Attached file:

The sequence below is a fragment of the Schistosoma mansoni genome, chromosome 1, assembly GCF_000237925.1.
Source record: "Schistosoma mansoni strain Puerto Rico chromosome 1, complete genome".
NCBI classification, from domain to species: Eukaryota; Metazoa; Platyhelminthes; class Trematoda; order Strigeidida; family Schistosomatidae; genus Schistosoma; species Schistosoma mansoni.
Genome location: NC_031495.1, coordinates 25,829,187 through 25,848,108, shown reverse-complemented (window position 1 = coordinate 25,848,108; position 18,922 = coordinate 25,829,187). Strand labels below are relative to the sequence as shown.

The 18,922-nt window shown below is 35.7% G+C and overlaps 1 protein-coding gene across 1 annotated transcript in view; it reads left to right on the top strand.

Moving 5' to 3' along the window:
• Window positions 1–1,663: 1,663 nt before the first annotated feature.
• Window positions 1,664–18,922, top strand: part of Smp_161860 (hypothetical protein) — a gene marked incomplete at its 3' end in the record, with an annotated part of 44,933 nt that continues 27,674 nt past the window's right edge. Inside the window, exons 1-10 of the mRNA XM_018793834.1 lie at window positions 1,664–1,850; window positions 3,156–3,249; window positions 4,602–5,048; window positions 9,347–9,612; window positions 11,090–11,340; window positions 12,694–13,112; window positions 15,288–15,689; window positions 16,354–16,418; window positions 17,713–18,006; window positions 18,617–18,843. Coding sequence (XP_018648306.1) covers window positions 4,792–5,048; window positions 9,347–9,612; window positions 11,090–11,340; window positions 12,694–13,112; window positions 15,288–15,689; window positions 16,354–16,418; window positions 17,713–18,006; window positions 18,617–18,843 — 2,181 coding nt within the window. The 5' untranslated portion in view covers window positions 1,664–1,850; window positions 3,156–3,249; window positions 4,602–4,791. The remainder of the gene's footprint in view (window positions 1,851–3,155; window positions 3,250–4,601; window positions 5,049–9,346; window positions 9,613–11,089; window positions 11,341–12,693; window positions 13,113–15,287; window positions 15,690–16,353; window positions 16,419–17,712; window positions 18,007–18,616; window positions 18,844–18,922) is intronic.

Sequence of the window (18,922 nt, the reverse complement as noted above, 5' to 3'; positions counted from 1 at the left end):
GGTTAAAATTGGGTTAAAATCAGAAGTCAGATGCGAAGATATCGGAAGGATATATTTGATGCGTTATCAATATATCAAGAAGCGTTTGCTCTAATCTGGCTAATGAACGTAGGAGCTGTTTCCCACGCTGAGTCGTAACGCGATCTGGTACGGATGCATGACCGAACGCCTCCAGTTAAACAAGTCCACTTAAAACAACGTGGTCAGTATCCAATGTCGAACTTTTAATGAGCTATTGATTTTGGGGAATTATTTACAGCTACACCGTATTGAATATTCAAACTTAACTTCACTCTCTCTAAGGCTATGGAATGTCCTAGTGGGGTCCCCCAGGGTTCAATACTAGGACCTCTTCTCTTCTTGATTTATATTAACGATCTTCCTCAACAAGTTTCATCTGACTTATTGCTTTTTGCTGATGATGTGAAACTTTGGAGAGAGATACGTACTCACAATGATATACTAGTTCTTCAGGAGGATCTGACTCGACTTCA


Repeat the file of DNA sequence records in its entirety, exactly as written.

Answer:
The sequence below is a fragment of the Schistosoma mansoni genome, chromosome 1, assembly GCF_000237925.1.
Source record: "Schistosoma mansoni strain Puerto Rico chromosome 1, complete genome".
NCBI classification, from domain to species: Eukaryota; Metazoa; Platyhelminthes; class Trematoda; order Strigeidida; family Schistosomatidae; genus Schistosoma; species Schistosoma mansoni.
Genome location: NC_031495.1, coordinates 25,829,187 through 25,848,108, shown reverse-complemented (window position 1 = coordinate 25,848,108; position 18,922 = coordinate 25,829,187). Strand labels below are relative to the sequence as shown.

The 18,922-nt window shown below is 35.7% G+C and overlaps 1 protein-coding gene across 1 annotated transcript in view; it reads left to right on the top strand.

Moving 5' to 3' along the window:
• Window positions 1–1,663: 1,663 nt before the first annotated feature.
• Window positions 1,664–18,922, top strand: part of Smp_161860 (hypothetical protein) — a gene marked incomplete at its 3' end in the record, with an annotated part of 44,933 nt that continues 27,674 nt past the window's right edge. Inside the window, exons 1-10 of the mRNA XM_018793834.1 lie at window positions 1,664–1,850; window positions 3,156–3,249; window positions 4,602–5,048; window positions 9,347–9,612; window positions 11,090–11,340; window positions 12,694–13,112; window positions 15,288–15,689; window positions 16,354–16,418; window positions 17,713–18,006; window positions 18,617–18,843. Coding sequence (XP_018648306.1) covers window positions 4,792–5,048; window positions 9,347–9,612; window positions 11,090–11,340; window positions 12,694–13,112; window positions 15,288–15,689; window positions 16,354–16,418; window positions 17,713–18,006; window positions 18,617–18,843 — 2,181 coding nt within the window. The 5' untranslated portion in view covers window positions 1,664–1,850; window positions 3,156–3,249; window positions 4,602–4,791. The remainder of the gene's footprint in view (window positions 1,851–3,155; window positions 3,250–4,601; window positions 5,049–9,346; window positions 9,613–11,089; window positions 11,341–12,693; window positions 13,113–15,287; window positions 15,690–16,353; window positions 16,419–17,712; window positions 18,007–18,616; window positions 18,844–18,922) is intronic.

Sequence of the window (18,922 nt, the reverse complement as noted above, 5' to 3'; positions counted from 1 at the left end):
GGTTAAAATTGGGTTAAAATCAGAAGTCAGATGCGAAGATATCGGAAGGATATATTTGATGCGTTATCAATATATCAAGAAGCGTTTGCTCTAATCTGGCTAATGAACGTAGGAGCTGTTTCCCACGCTGAGTCGTAACGCGATCTGGTACGGATGCATGACCGAACGCCTCCAGTTAAACAAGTCCACTTAAAACAACGTGGTCAGTATCCAATGTCGAACTTTTAATGAGCTATTGATTTTGGGGAATTATTTACAGCTACACCGTATTGAATATTCAAACTTAACTTCACTCTCTCTAAGGCTATGGAATGTCCTAGTGGGGTCCCCCAGGGTTCAATACTAGGACCTCTTCTCTTCTTGATTTATATTAACGATCTTCCTCAACAAGTTTCATCTGACTTATTGCTTTTTGCTGATGATGTGAAACTTTGGAGAGAGATACGTACTCACAATGATATACTAGTTCTTCAGGAGGATCTGACTCGACTTCA